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Help is Here at Community Health

Chelsea Greeno, PMHNP-BC, weathered Covid, graduate school and working fulltime while raising a family (she graduated in May 2021 with a master’s degree). Through it all she recognized a growing reality in her community –  the need for psychiatric help for individuals, families and especially children. “My career led me to accept the pediatric nurse practitioner job at Community Health. I’m hoping to do a lot more family work as well.”

Greeno grew up in Pittsford, Vermont, and from high school, attended Castleton University graduating with a degree in nursing in 2014. After per diem hospital work, she joined Community Health where her career blossomed very quickly. “There were things I didn’t even know I was interested in until I had to cover for other nurses on maternity leave or had left to go back to school. I wouldn’t have been able to have such a broad perspective of how medical, mental health and social aspects of a person are really important in what they do in their life and how they interact with other people,” she said.

At Community Health she was exposed to public health nursing, primary care nursing, managing disease processes over a lifetime and care management. “I really enjoy being able to follow a person and help them over a period of time, versus an acute situation in the hospital,” she said. “I get to know them, to see their progress.” As a primary care nurse, Greeno was introduced to the medication assisted treatment (MAT) program treating individuals with substance use disorders and in 2017 was named lead MAT care manager, working with a growing and very vulnerable population. The idea of further education in behavioral health became a clear career path for her.

All of the primary care opportunities and experiences working at Community Health led her to where she is today. “I had no idea I was interested in psychiatric nursing until I was thrown into it one day. I realized this is a huge need in the population and it’s a very difficult position, you have to be the right type of person.”

Behavioral health was identified as the second most needed service in a health assessment survey for Rutland County in 2018. Since that time, demand has increased significantly, and dominates the priority list of provider services at Community Health.

“There is a huge need especially with Covid. The kids need help,” Greeno said. “People are still scared with Covid, they don’t know what’s going on for the upcoming school year. They lived in chaos for a year and a half. Everybody is stressed and there is anxiety over what’s to come.”

Changes in behavior, changes in sleep habits, social media problems. During Covid kids were isolated and cut off from in-person social interactions and an increase in social bullying are all issues Greeno has observed.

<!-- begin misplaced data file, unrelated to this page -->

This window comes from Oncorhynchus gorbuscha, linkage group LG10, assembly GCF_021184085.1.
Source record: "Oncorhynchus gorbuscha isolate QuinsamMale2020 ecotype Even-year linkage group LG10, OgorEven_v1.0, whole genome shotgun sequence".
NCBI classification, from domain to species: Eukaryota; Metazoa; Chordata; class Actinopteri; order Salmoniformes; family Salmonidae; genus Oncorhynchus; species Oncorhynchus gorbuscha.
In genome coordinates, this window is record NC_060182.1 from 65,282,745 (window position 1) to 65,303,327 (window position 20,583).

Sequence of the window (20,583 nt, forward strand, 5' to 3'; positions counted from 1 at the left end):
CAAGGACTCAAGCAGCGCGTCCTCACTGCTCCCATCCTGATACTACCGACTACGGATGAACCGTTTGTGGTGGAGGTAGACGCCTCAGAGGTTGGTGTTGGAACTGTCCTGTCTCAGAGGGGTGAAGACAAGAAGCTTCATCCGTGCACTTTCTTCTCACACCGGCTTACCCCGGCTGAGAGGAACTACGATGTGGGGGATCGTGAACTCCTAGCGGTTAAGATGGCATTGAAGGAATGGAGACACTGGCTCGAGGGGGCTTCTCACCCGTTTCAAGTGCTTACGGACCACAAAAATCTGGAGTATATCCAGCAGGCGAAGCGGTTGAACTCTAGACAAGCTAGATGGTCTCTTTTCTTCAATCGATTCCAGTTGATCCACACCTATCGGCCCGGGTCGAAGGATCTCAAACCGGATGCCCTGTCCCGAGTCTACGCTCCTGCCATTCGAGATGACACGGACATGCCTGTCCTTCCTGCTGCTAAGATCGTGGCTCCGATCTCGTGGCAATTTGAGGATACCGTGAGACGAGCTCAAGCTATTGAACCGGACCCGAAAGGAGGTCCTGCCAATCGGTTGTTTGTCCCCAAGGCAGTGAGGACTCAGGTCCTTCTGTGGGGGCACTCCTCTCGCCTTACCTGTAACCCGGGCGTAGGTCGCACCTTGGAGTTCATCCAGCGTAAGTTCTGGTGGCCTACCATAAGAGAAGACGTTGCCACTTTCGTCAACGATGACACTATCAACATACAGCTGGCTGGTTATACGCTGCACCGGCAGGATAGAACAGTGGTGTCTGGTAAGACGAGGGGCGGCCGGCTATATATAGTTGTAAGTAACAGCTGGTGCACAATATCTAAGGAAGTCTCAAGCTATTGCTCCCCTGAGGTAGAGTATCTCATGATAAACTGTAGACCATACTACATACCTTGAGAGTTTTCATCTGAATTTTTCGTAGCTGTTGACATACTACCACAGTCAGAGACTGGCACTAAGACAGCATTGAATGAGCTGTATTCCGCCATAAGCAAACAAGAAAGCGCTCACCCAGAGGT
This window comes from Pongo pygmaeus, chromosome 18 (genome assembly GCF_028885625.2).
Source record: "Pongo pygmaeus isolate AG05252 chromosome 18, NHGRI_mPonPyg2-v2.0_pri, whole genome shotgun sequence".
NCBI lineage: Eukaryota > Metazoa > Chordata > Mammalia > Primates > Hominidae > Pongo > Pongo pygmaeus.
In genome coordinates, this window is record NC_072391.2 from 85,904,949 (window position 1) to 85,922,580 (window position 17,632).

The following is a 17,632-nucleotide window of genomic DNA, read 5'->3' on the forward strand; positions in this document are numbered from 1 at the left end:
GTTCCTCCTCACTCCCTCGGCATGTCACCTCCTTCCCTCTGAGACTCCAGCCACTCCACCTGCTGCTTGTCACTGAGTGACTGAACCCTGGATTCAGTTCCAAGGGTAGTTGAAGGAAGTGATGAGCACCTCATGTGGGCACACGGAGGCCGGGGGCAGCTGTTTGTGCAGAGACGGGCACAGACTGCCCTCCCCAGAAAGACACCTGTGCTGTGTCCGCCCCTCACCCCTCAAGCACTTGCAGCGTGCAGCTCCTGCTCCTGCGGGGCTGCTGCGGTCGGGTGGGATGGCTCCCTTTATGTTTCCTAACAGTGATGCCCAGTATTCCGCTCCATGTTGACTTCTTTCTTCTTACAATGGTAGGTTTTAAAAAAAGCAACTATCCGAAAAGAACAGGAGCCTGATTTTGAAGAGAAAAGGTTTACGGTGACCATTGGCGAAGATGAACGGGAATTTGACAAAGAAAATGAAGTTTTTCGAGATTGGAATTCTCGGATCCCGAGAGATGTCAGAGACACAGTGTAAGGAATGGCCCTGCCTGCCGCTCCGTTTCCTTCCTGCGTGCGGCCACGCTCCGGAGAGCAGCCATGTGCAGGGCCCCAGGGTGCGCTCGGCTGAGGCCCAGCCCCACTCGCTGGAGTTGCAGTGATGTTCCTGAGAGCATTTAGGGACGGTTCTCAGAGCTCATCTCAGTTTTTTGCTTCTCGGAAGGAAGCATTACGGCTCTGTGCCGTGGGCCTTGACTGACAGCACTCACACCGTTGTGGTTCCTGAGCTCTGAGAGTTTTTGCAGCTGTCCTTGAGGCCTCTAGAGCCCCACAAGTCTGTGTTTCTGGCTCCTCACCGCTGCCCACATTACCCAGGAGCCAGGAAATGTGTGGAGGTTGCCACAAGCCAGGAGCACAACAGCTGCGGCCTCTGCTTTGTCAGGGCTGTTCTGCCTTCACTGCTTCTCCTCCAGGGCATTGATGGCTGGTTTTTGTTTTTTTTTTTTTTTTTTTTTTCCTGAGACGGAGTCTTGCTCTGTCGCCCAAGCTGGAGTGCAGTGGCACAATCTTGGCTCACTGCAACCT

Currently there are 9.5 fulltime therapists working within Community Health’s Behavioral Health team, with counselors available at every one of the organization’s seven practices, including pediatrics. Despite increasing the staff by more than a third in the past year, the number of patient referrals is outpacing the hiring, according to Behavioral Health Director Christopher Chadwick. Community Health’s team of psychiatrists, psychiatric nurse practitioners, licensed social workers, licensed mental health counselors, licensed alcohol and drug counselors, behavioral health care managers and medication assisted treatment (MAT) care managers provided over 17,000 patient visits in 2020.

“In our community we have a lot of patients who need behavioral health services. The main driver was that I saw a need in the community, and it is a passion of mine, so I went for it,” Greeno said. “I hope to help with early intervention and screening to help kids develop into healthy and functional adults.”

Juggling school, work, home and the pandemic was intense, but Greeno credits Community Health’s support for career development as a major part of her ability to advance professionally and address a community need.

“My team at Community Health helped me get through school, they worked with me the entire time. If I needed to take time off, work fewer days, they really invested in me to become a provider for their organization,” Greeno said. Working at a federally qualified health center (FQHC), she is eligible for government repayment of a portion of her college loans, along with a partial loan repayment match from Community Health.

“It’s pretty significant,” she said. “I worked hard and was able to pay back most of my undergrad loans through that program.”

Chelsea Greeno, PMHNP-BC, joined Community Health following graduation from Castleton University’s Bachelor of Science in Nursing program in 2014. In May of 2021, she received a master’s degree as a certified psychiatric mental health nurse practitioner from MCPHS University. As a pediatric psychiatric nurse practitioner, Greeno is part of Community Health’s Behavioral Health team based in Rutland, serving individuals of all ages.

For more information about Community Health and our network of services, please visit our website

Community Health is Vermont’s largest Federally Qualified Health Center (FQHC), a network of primary care, pediatric, behavioral health, dental and pharmacy services with offices in Rutland, Brandon, Castleton, West Pawlet and Shoreham. Community Dental offices are located in Rutland and Shoreham, Community Health Pediatrics is in Rutland and Behavioral Health services are available at all of our locations. Community Health Express Care Centers, open 7 days a week, are located at the Rutland and Castleton Community Health Centers.

If you are a health care professional interested in our career development programs, check our online Career Center or call us at 802-779-9036.

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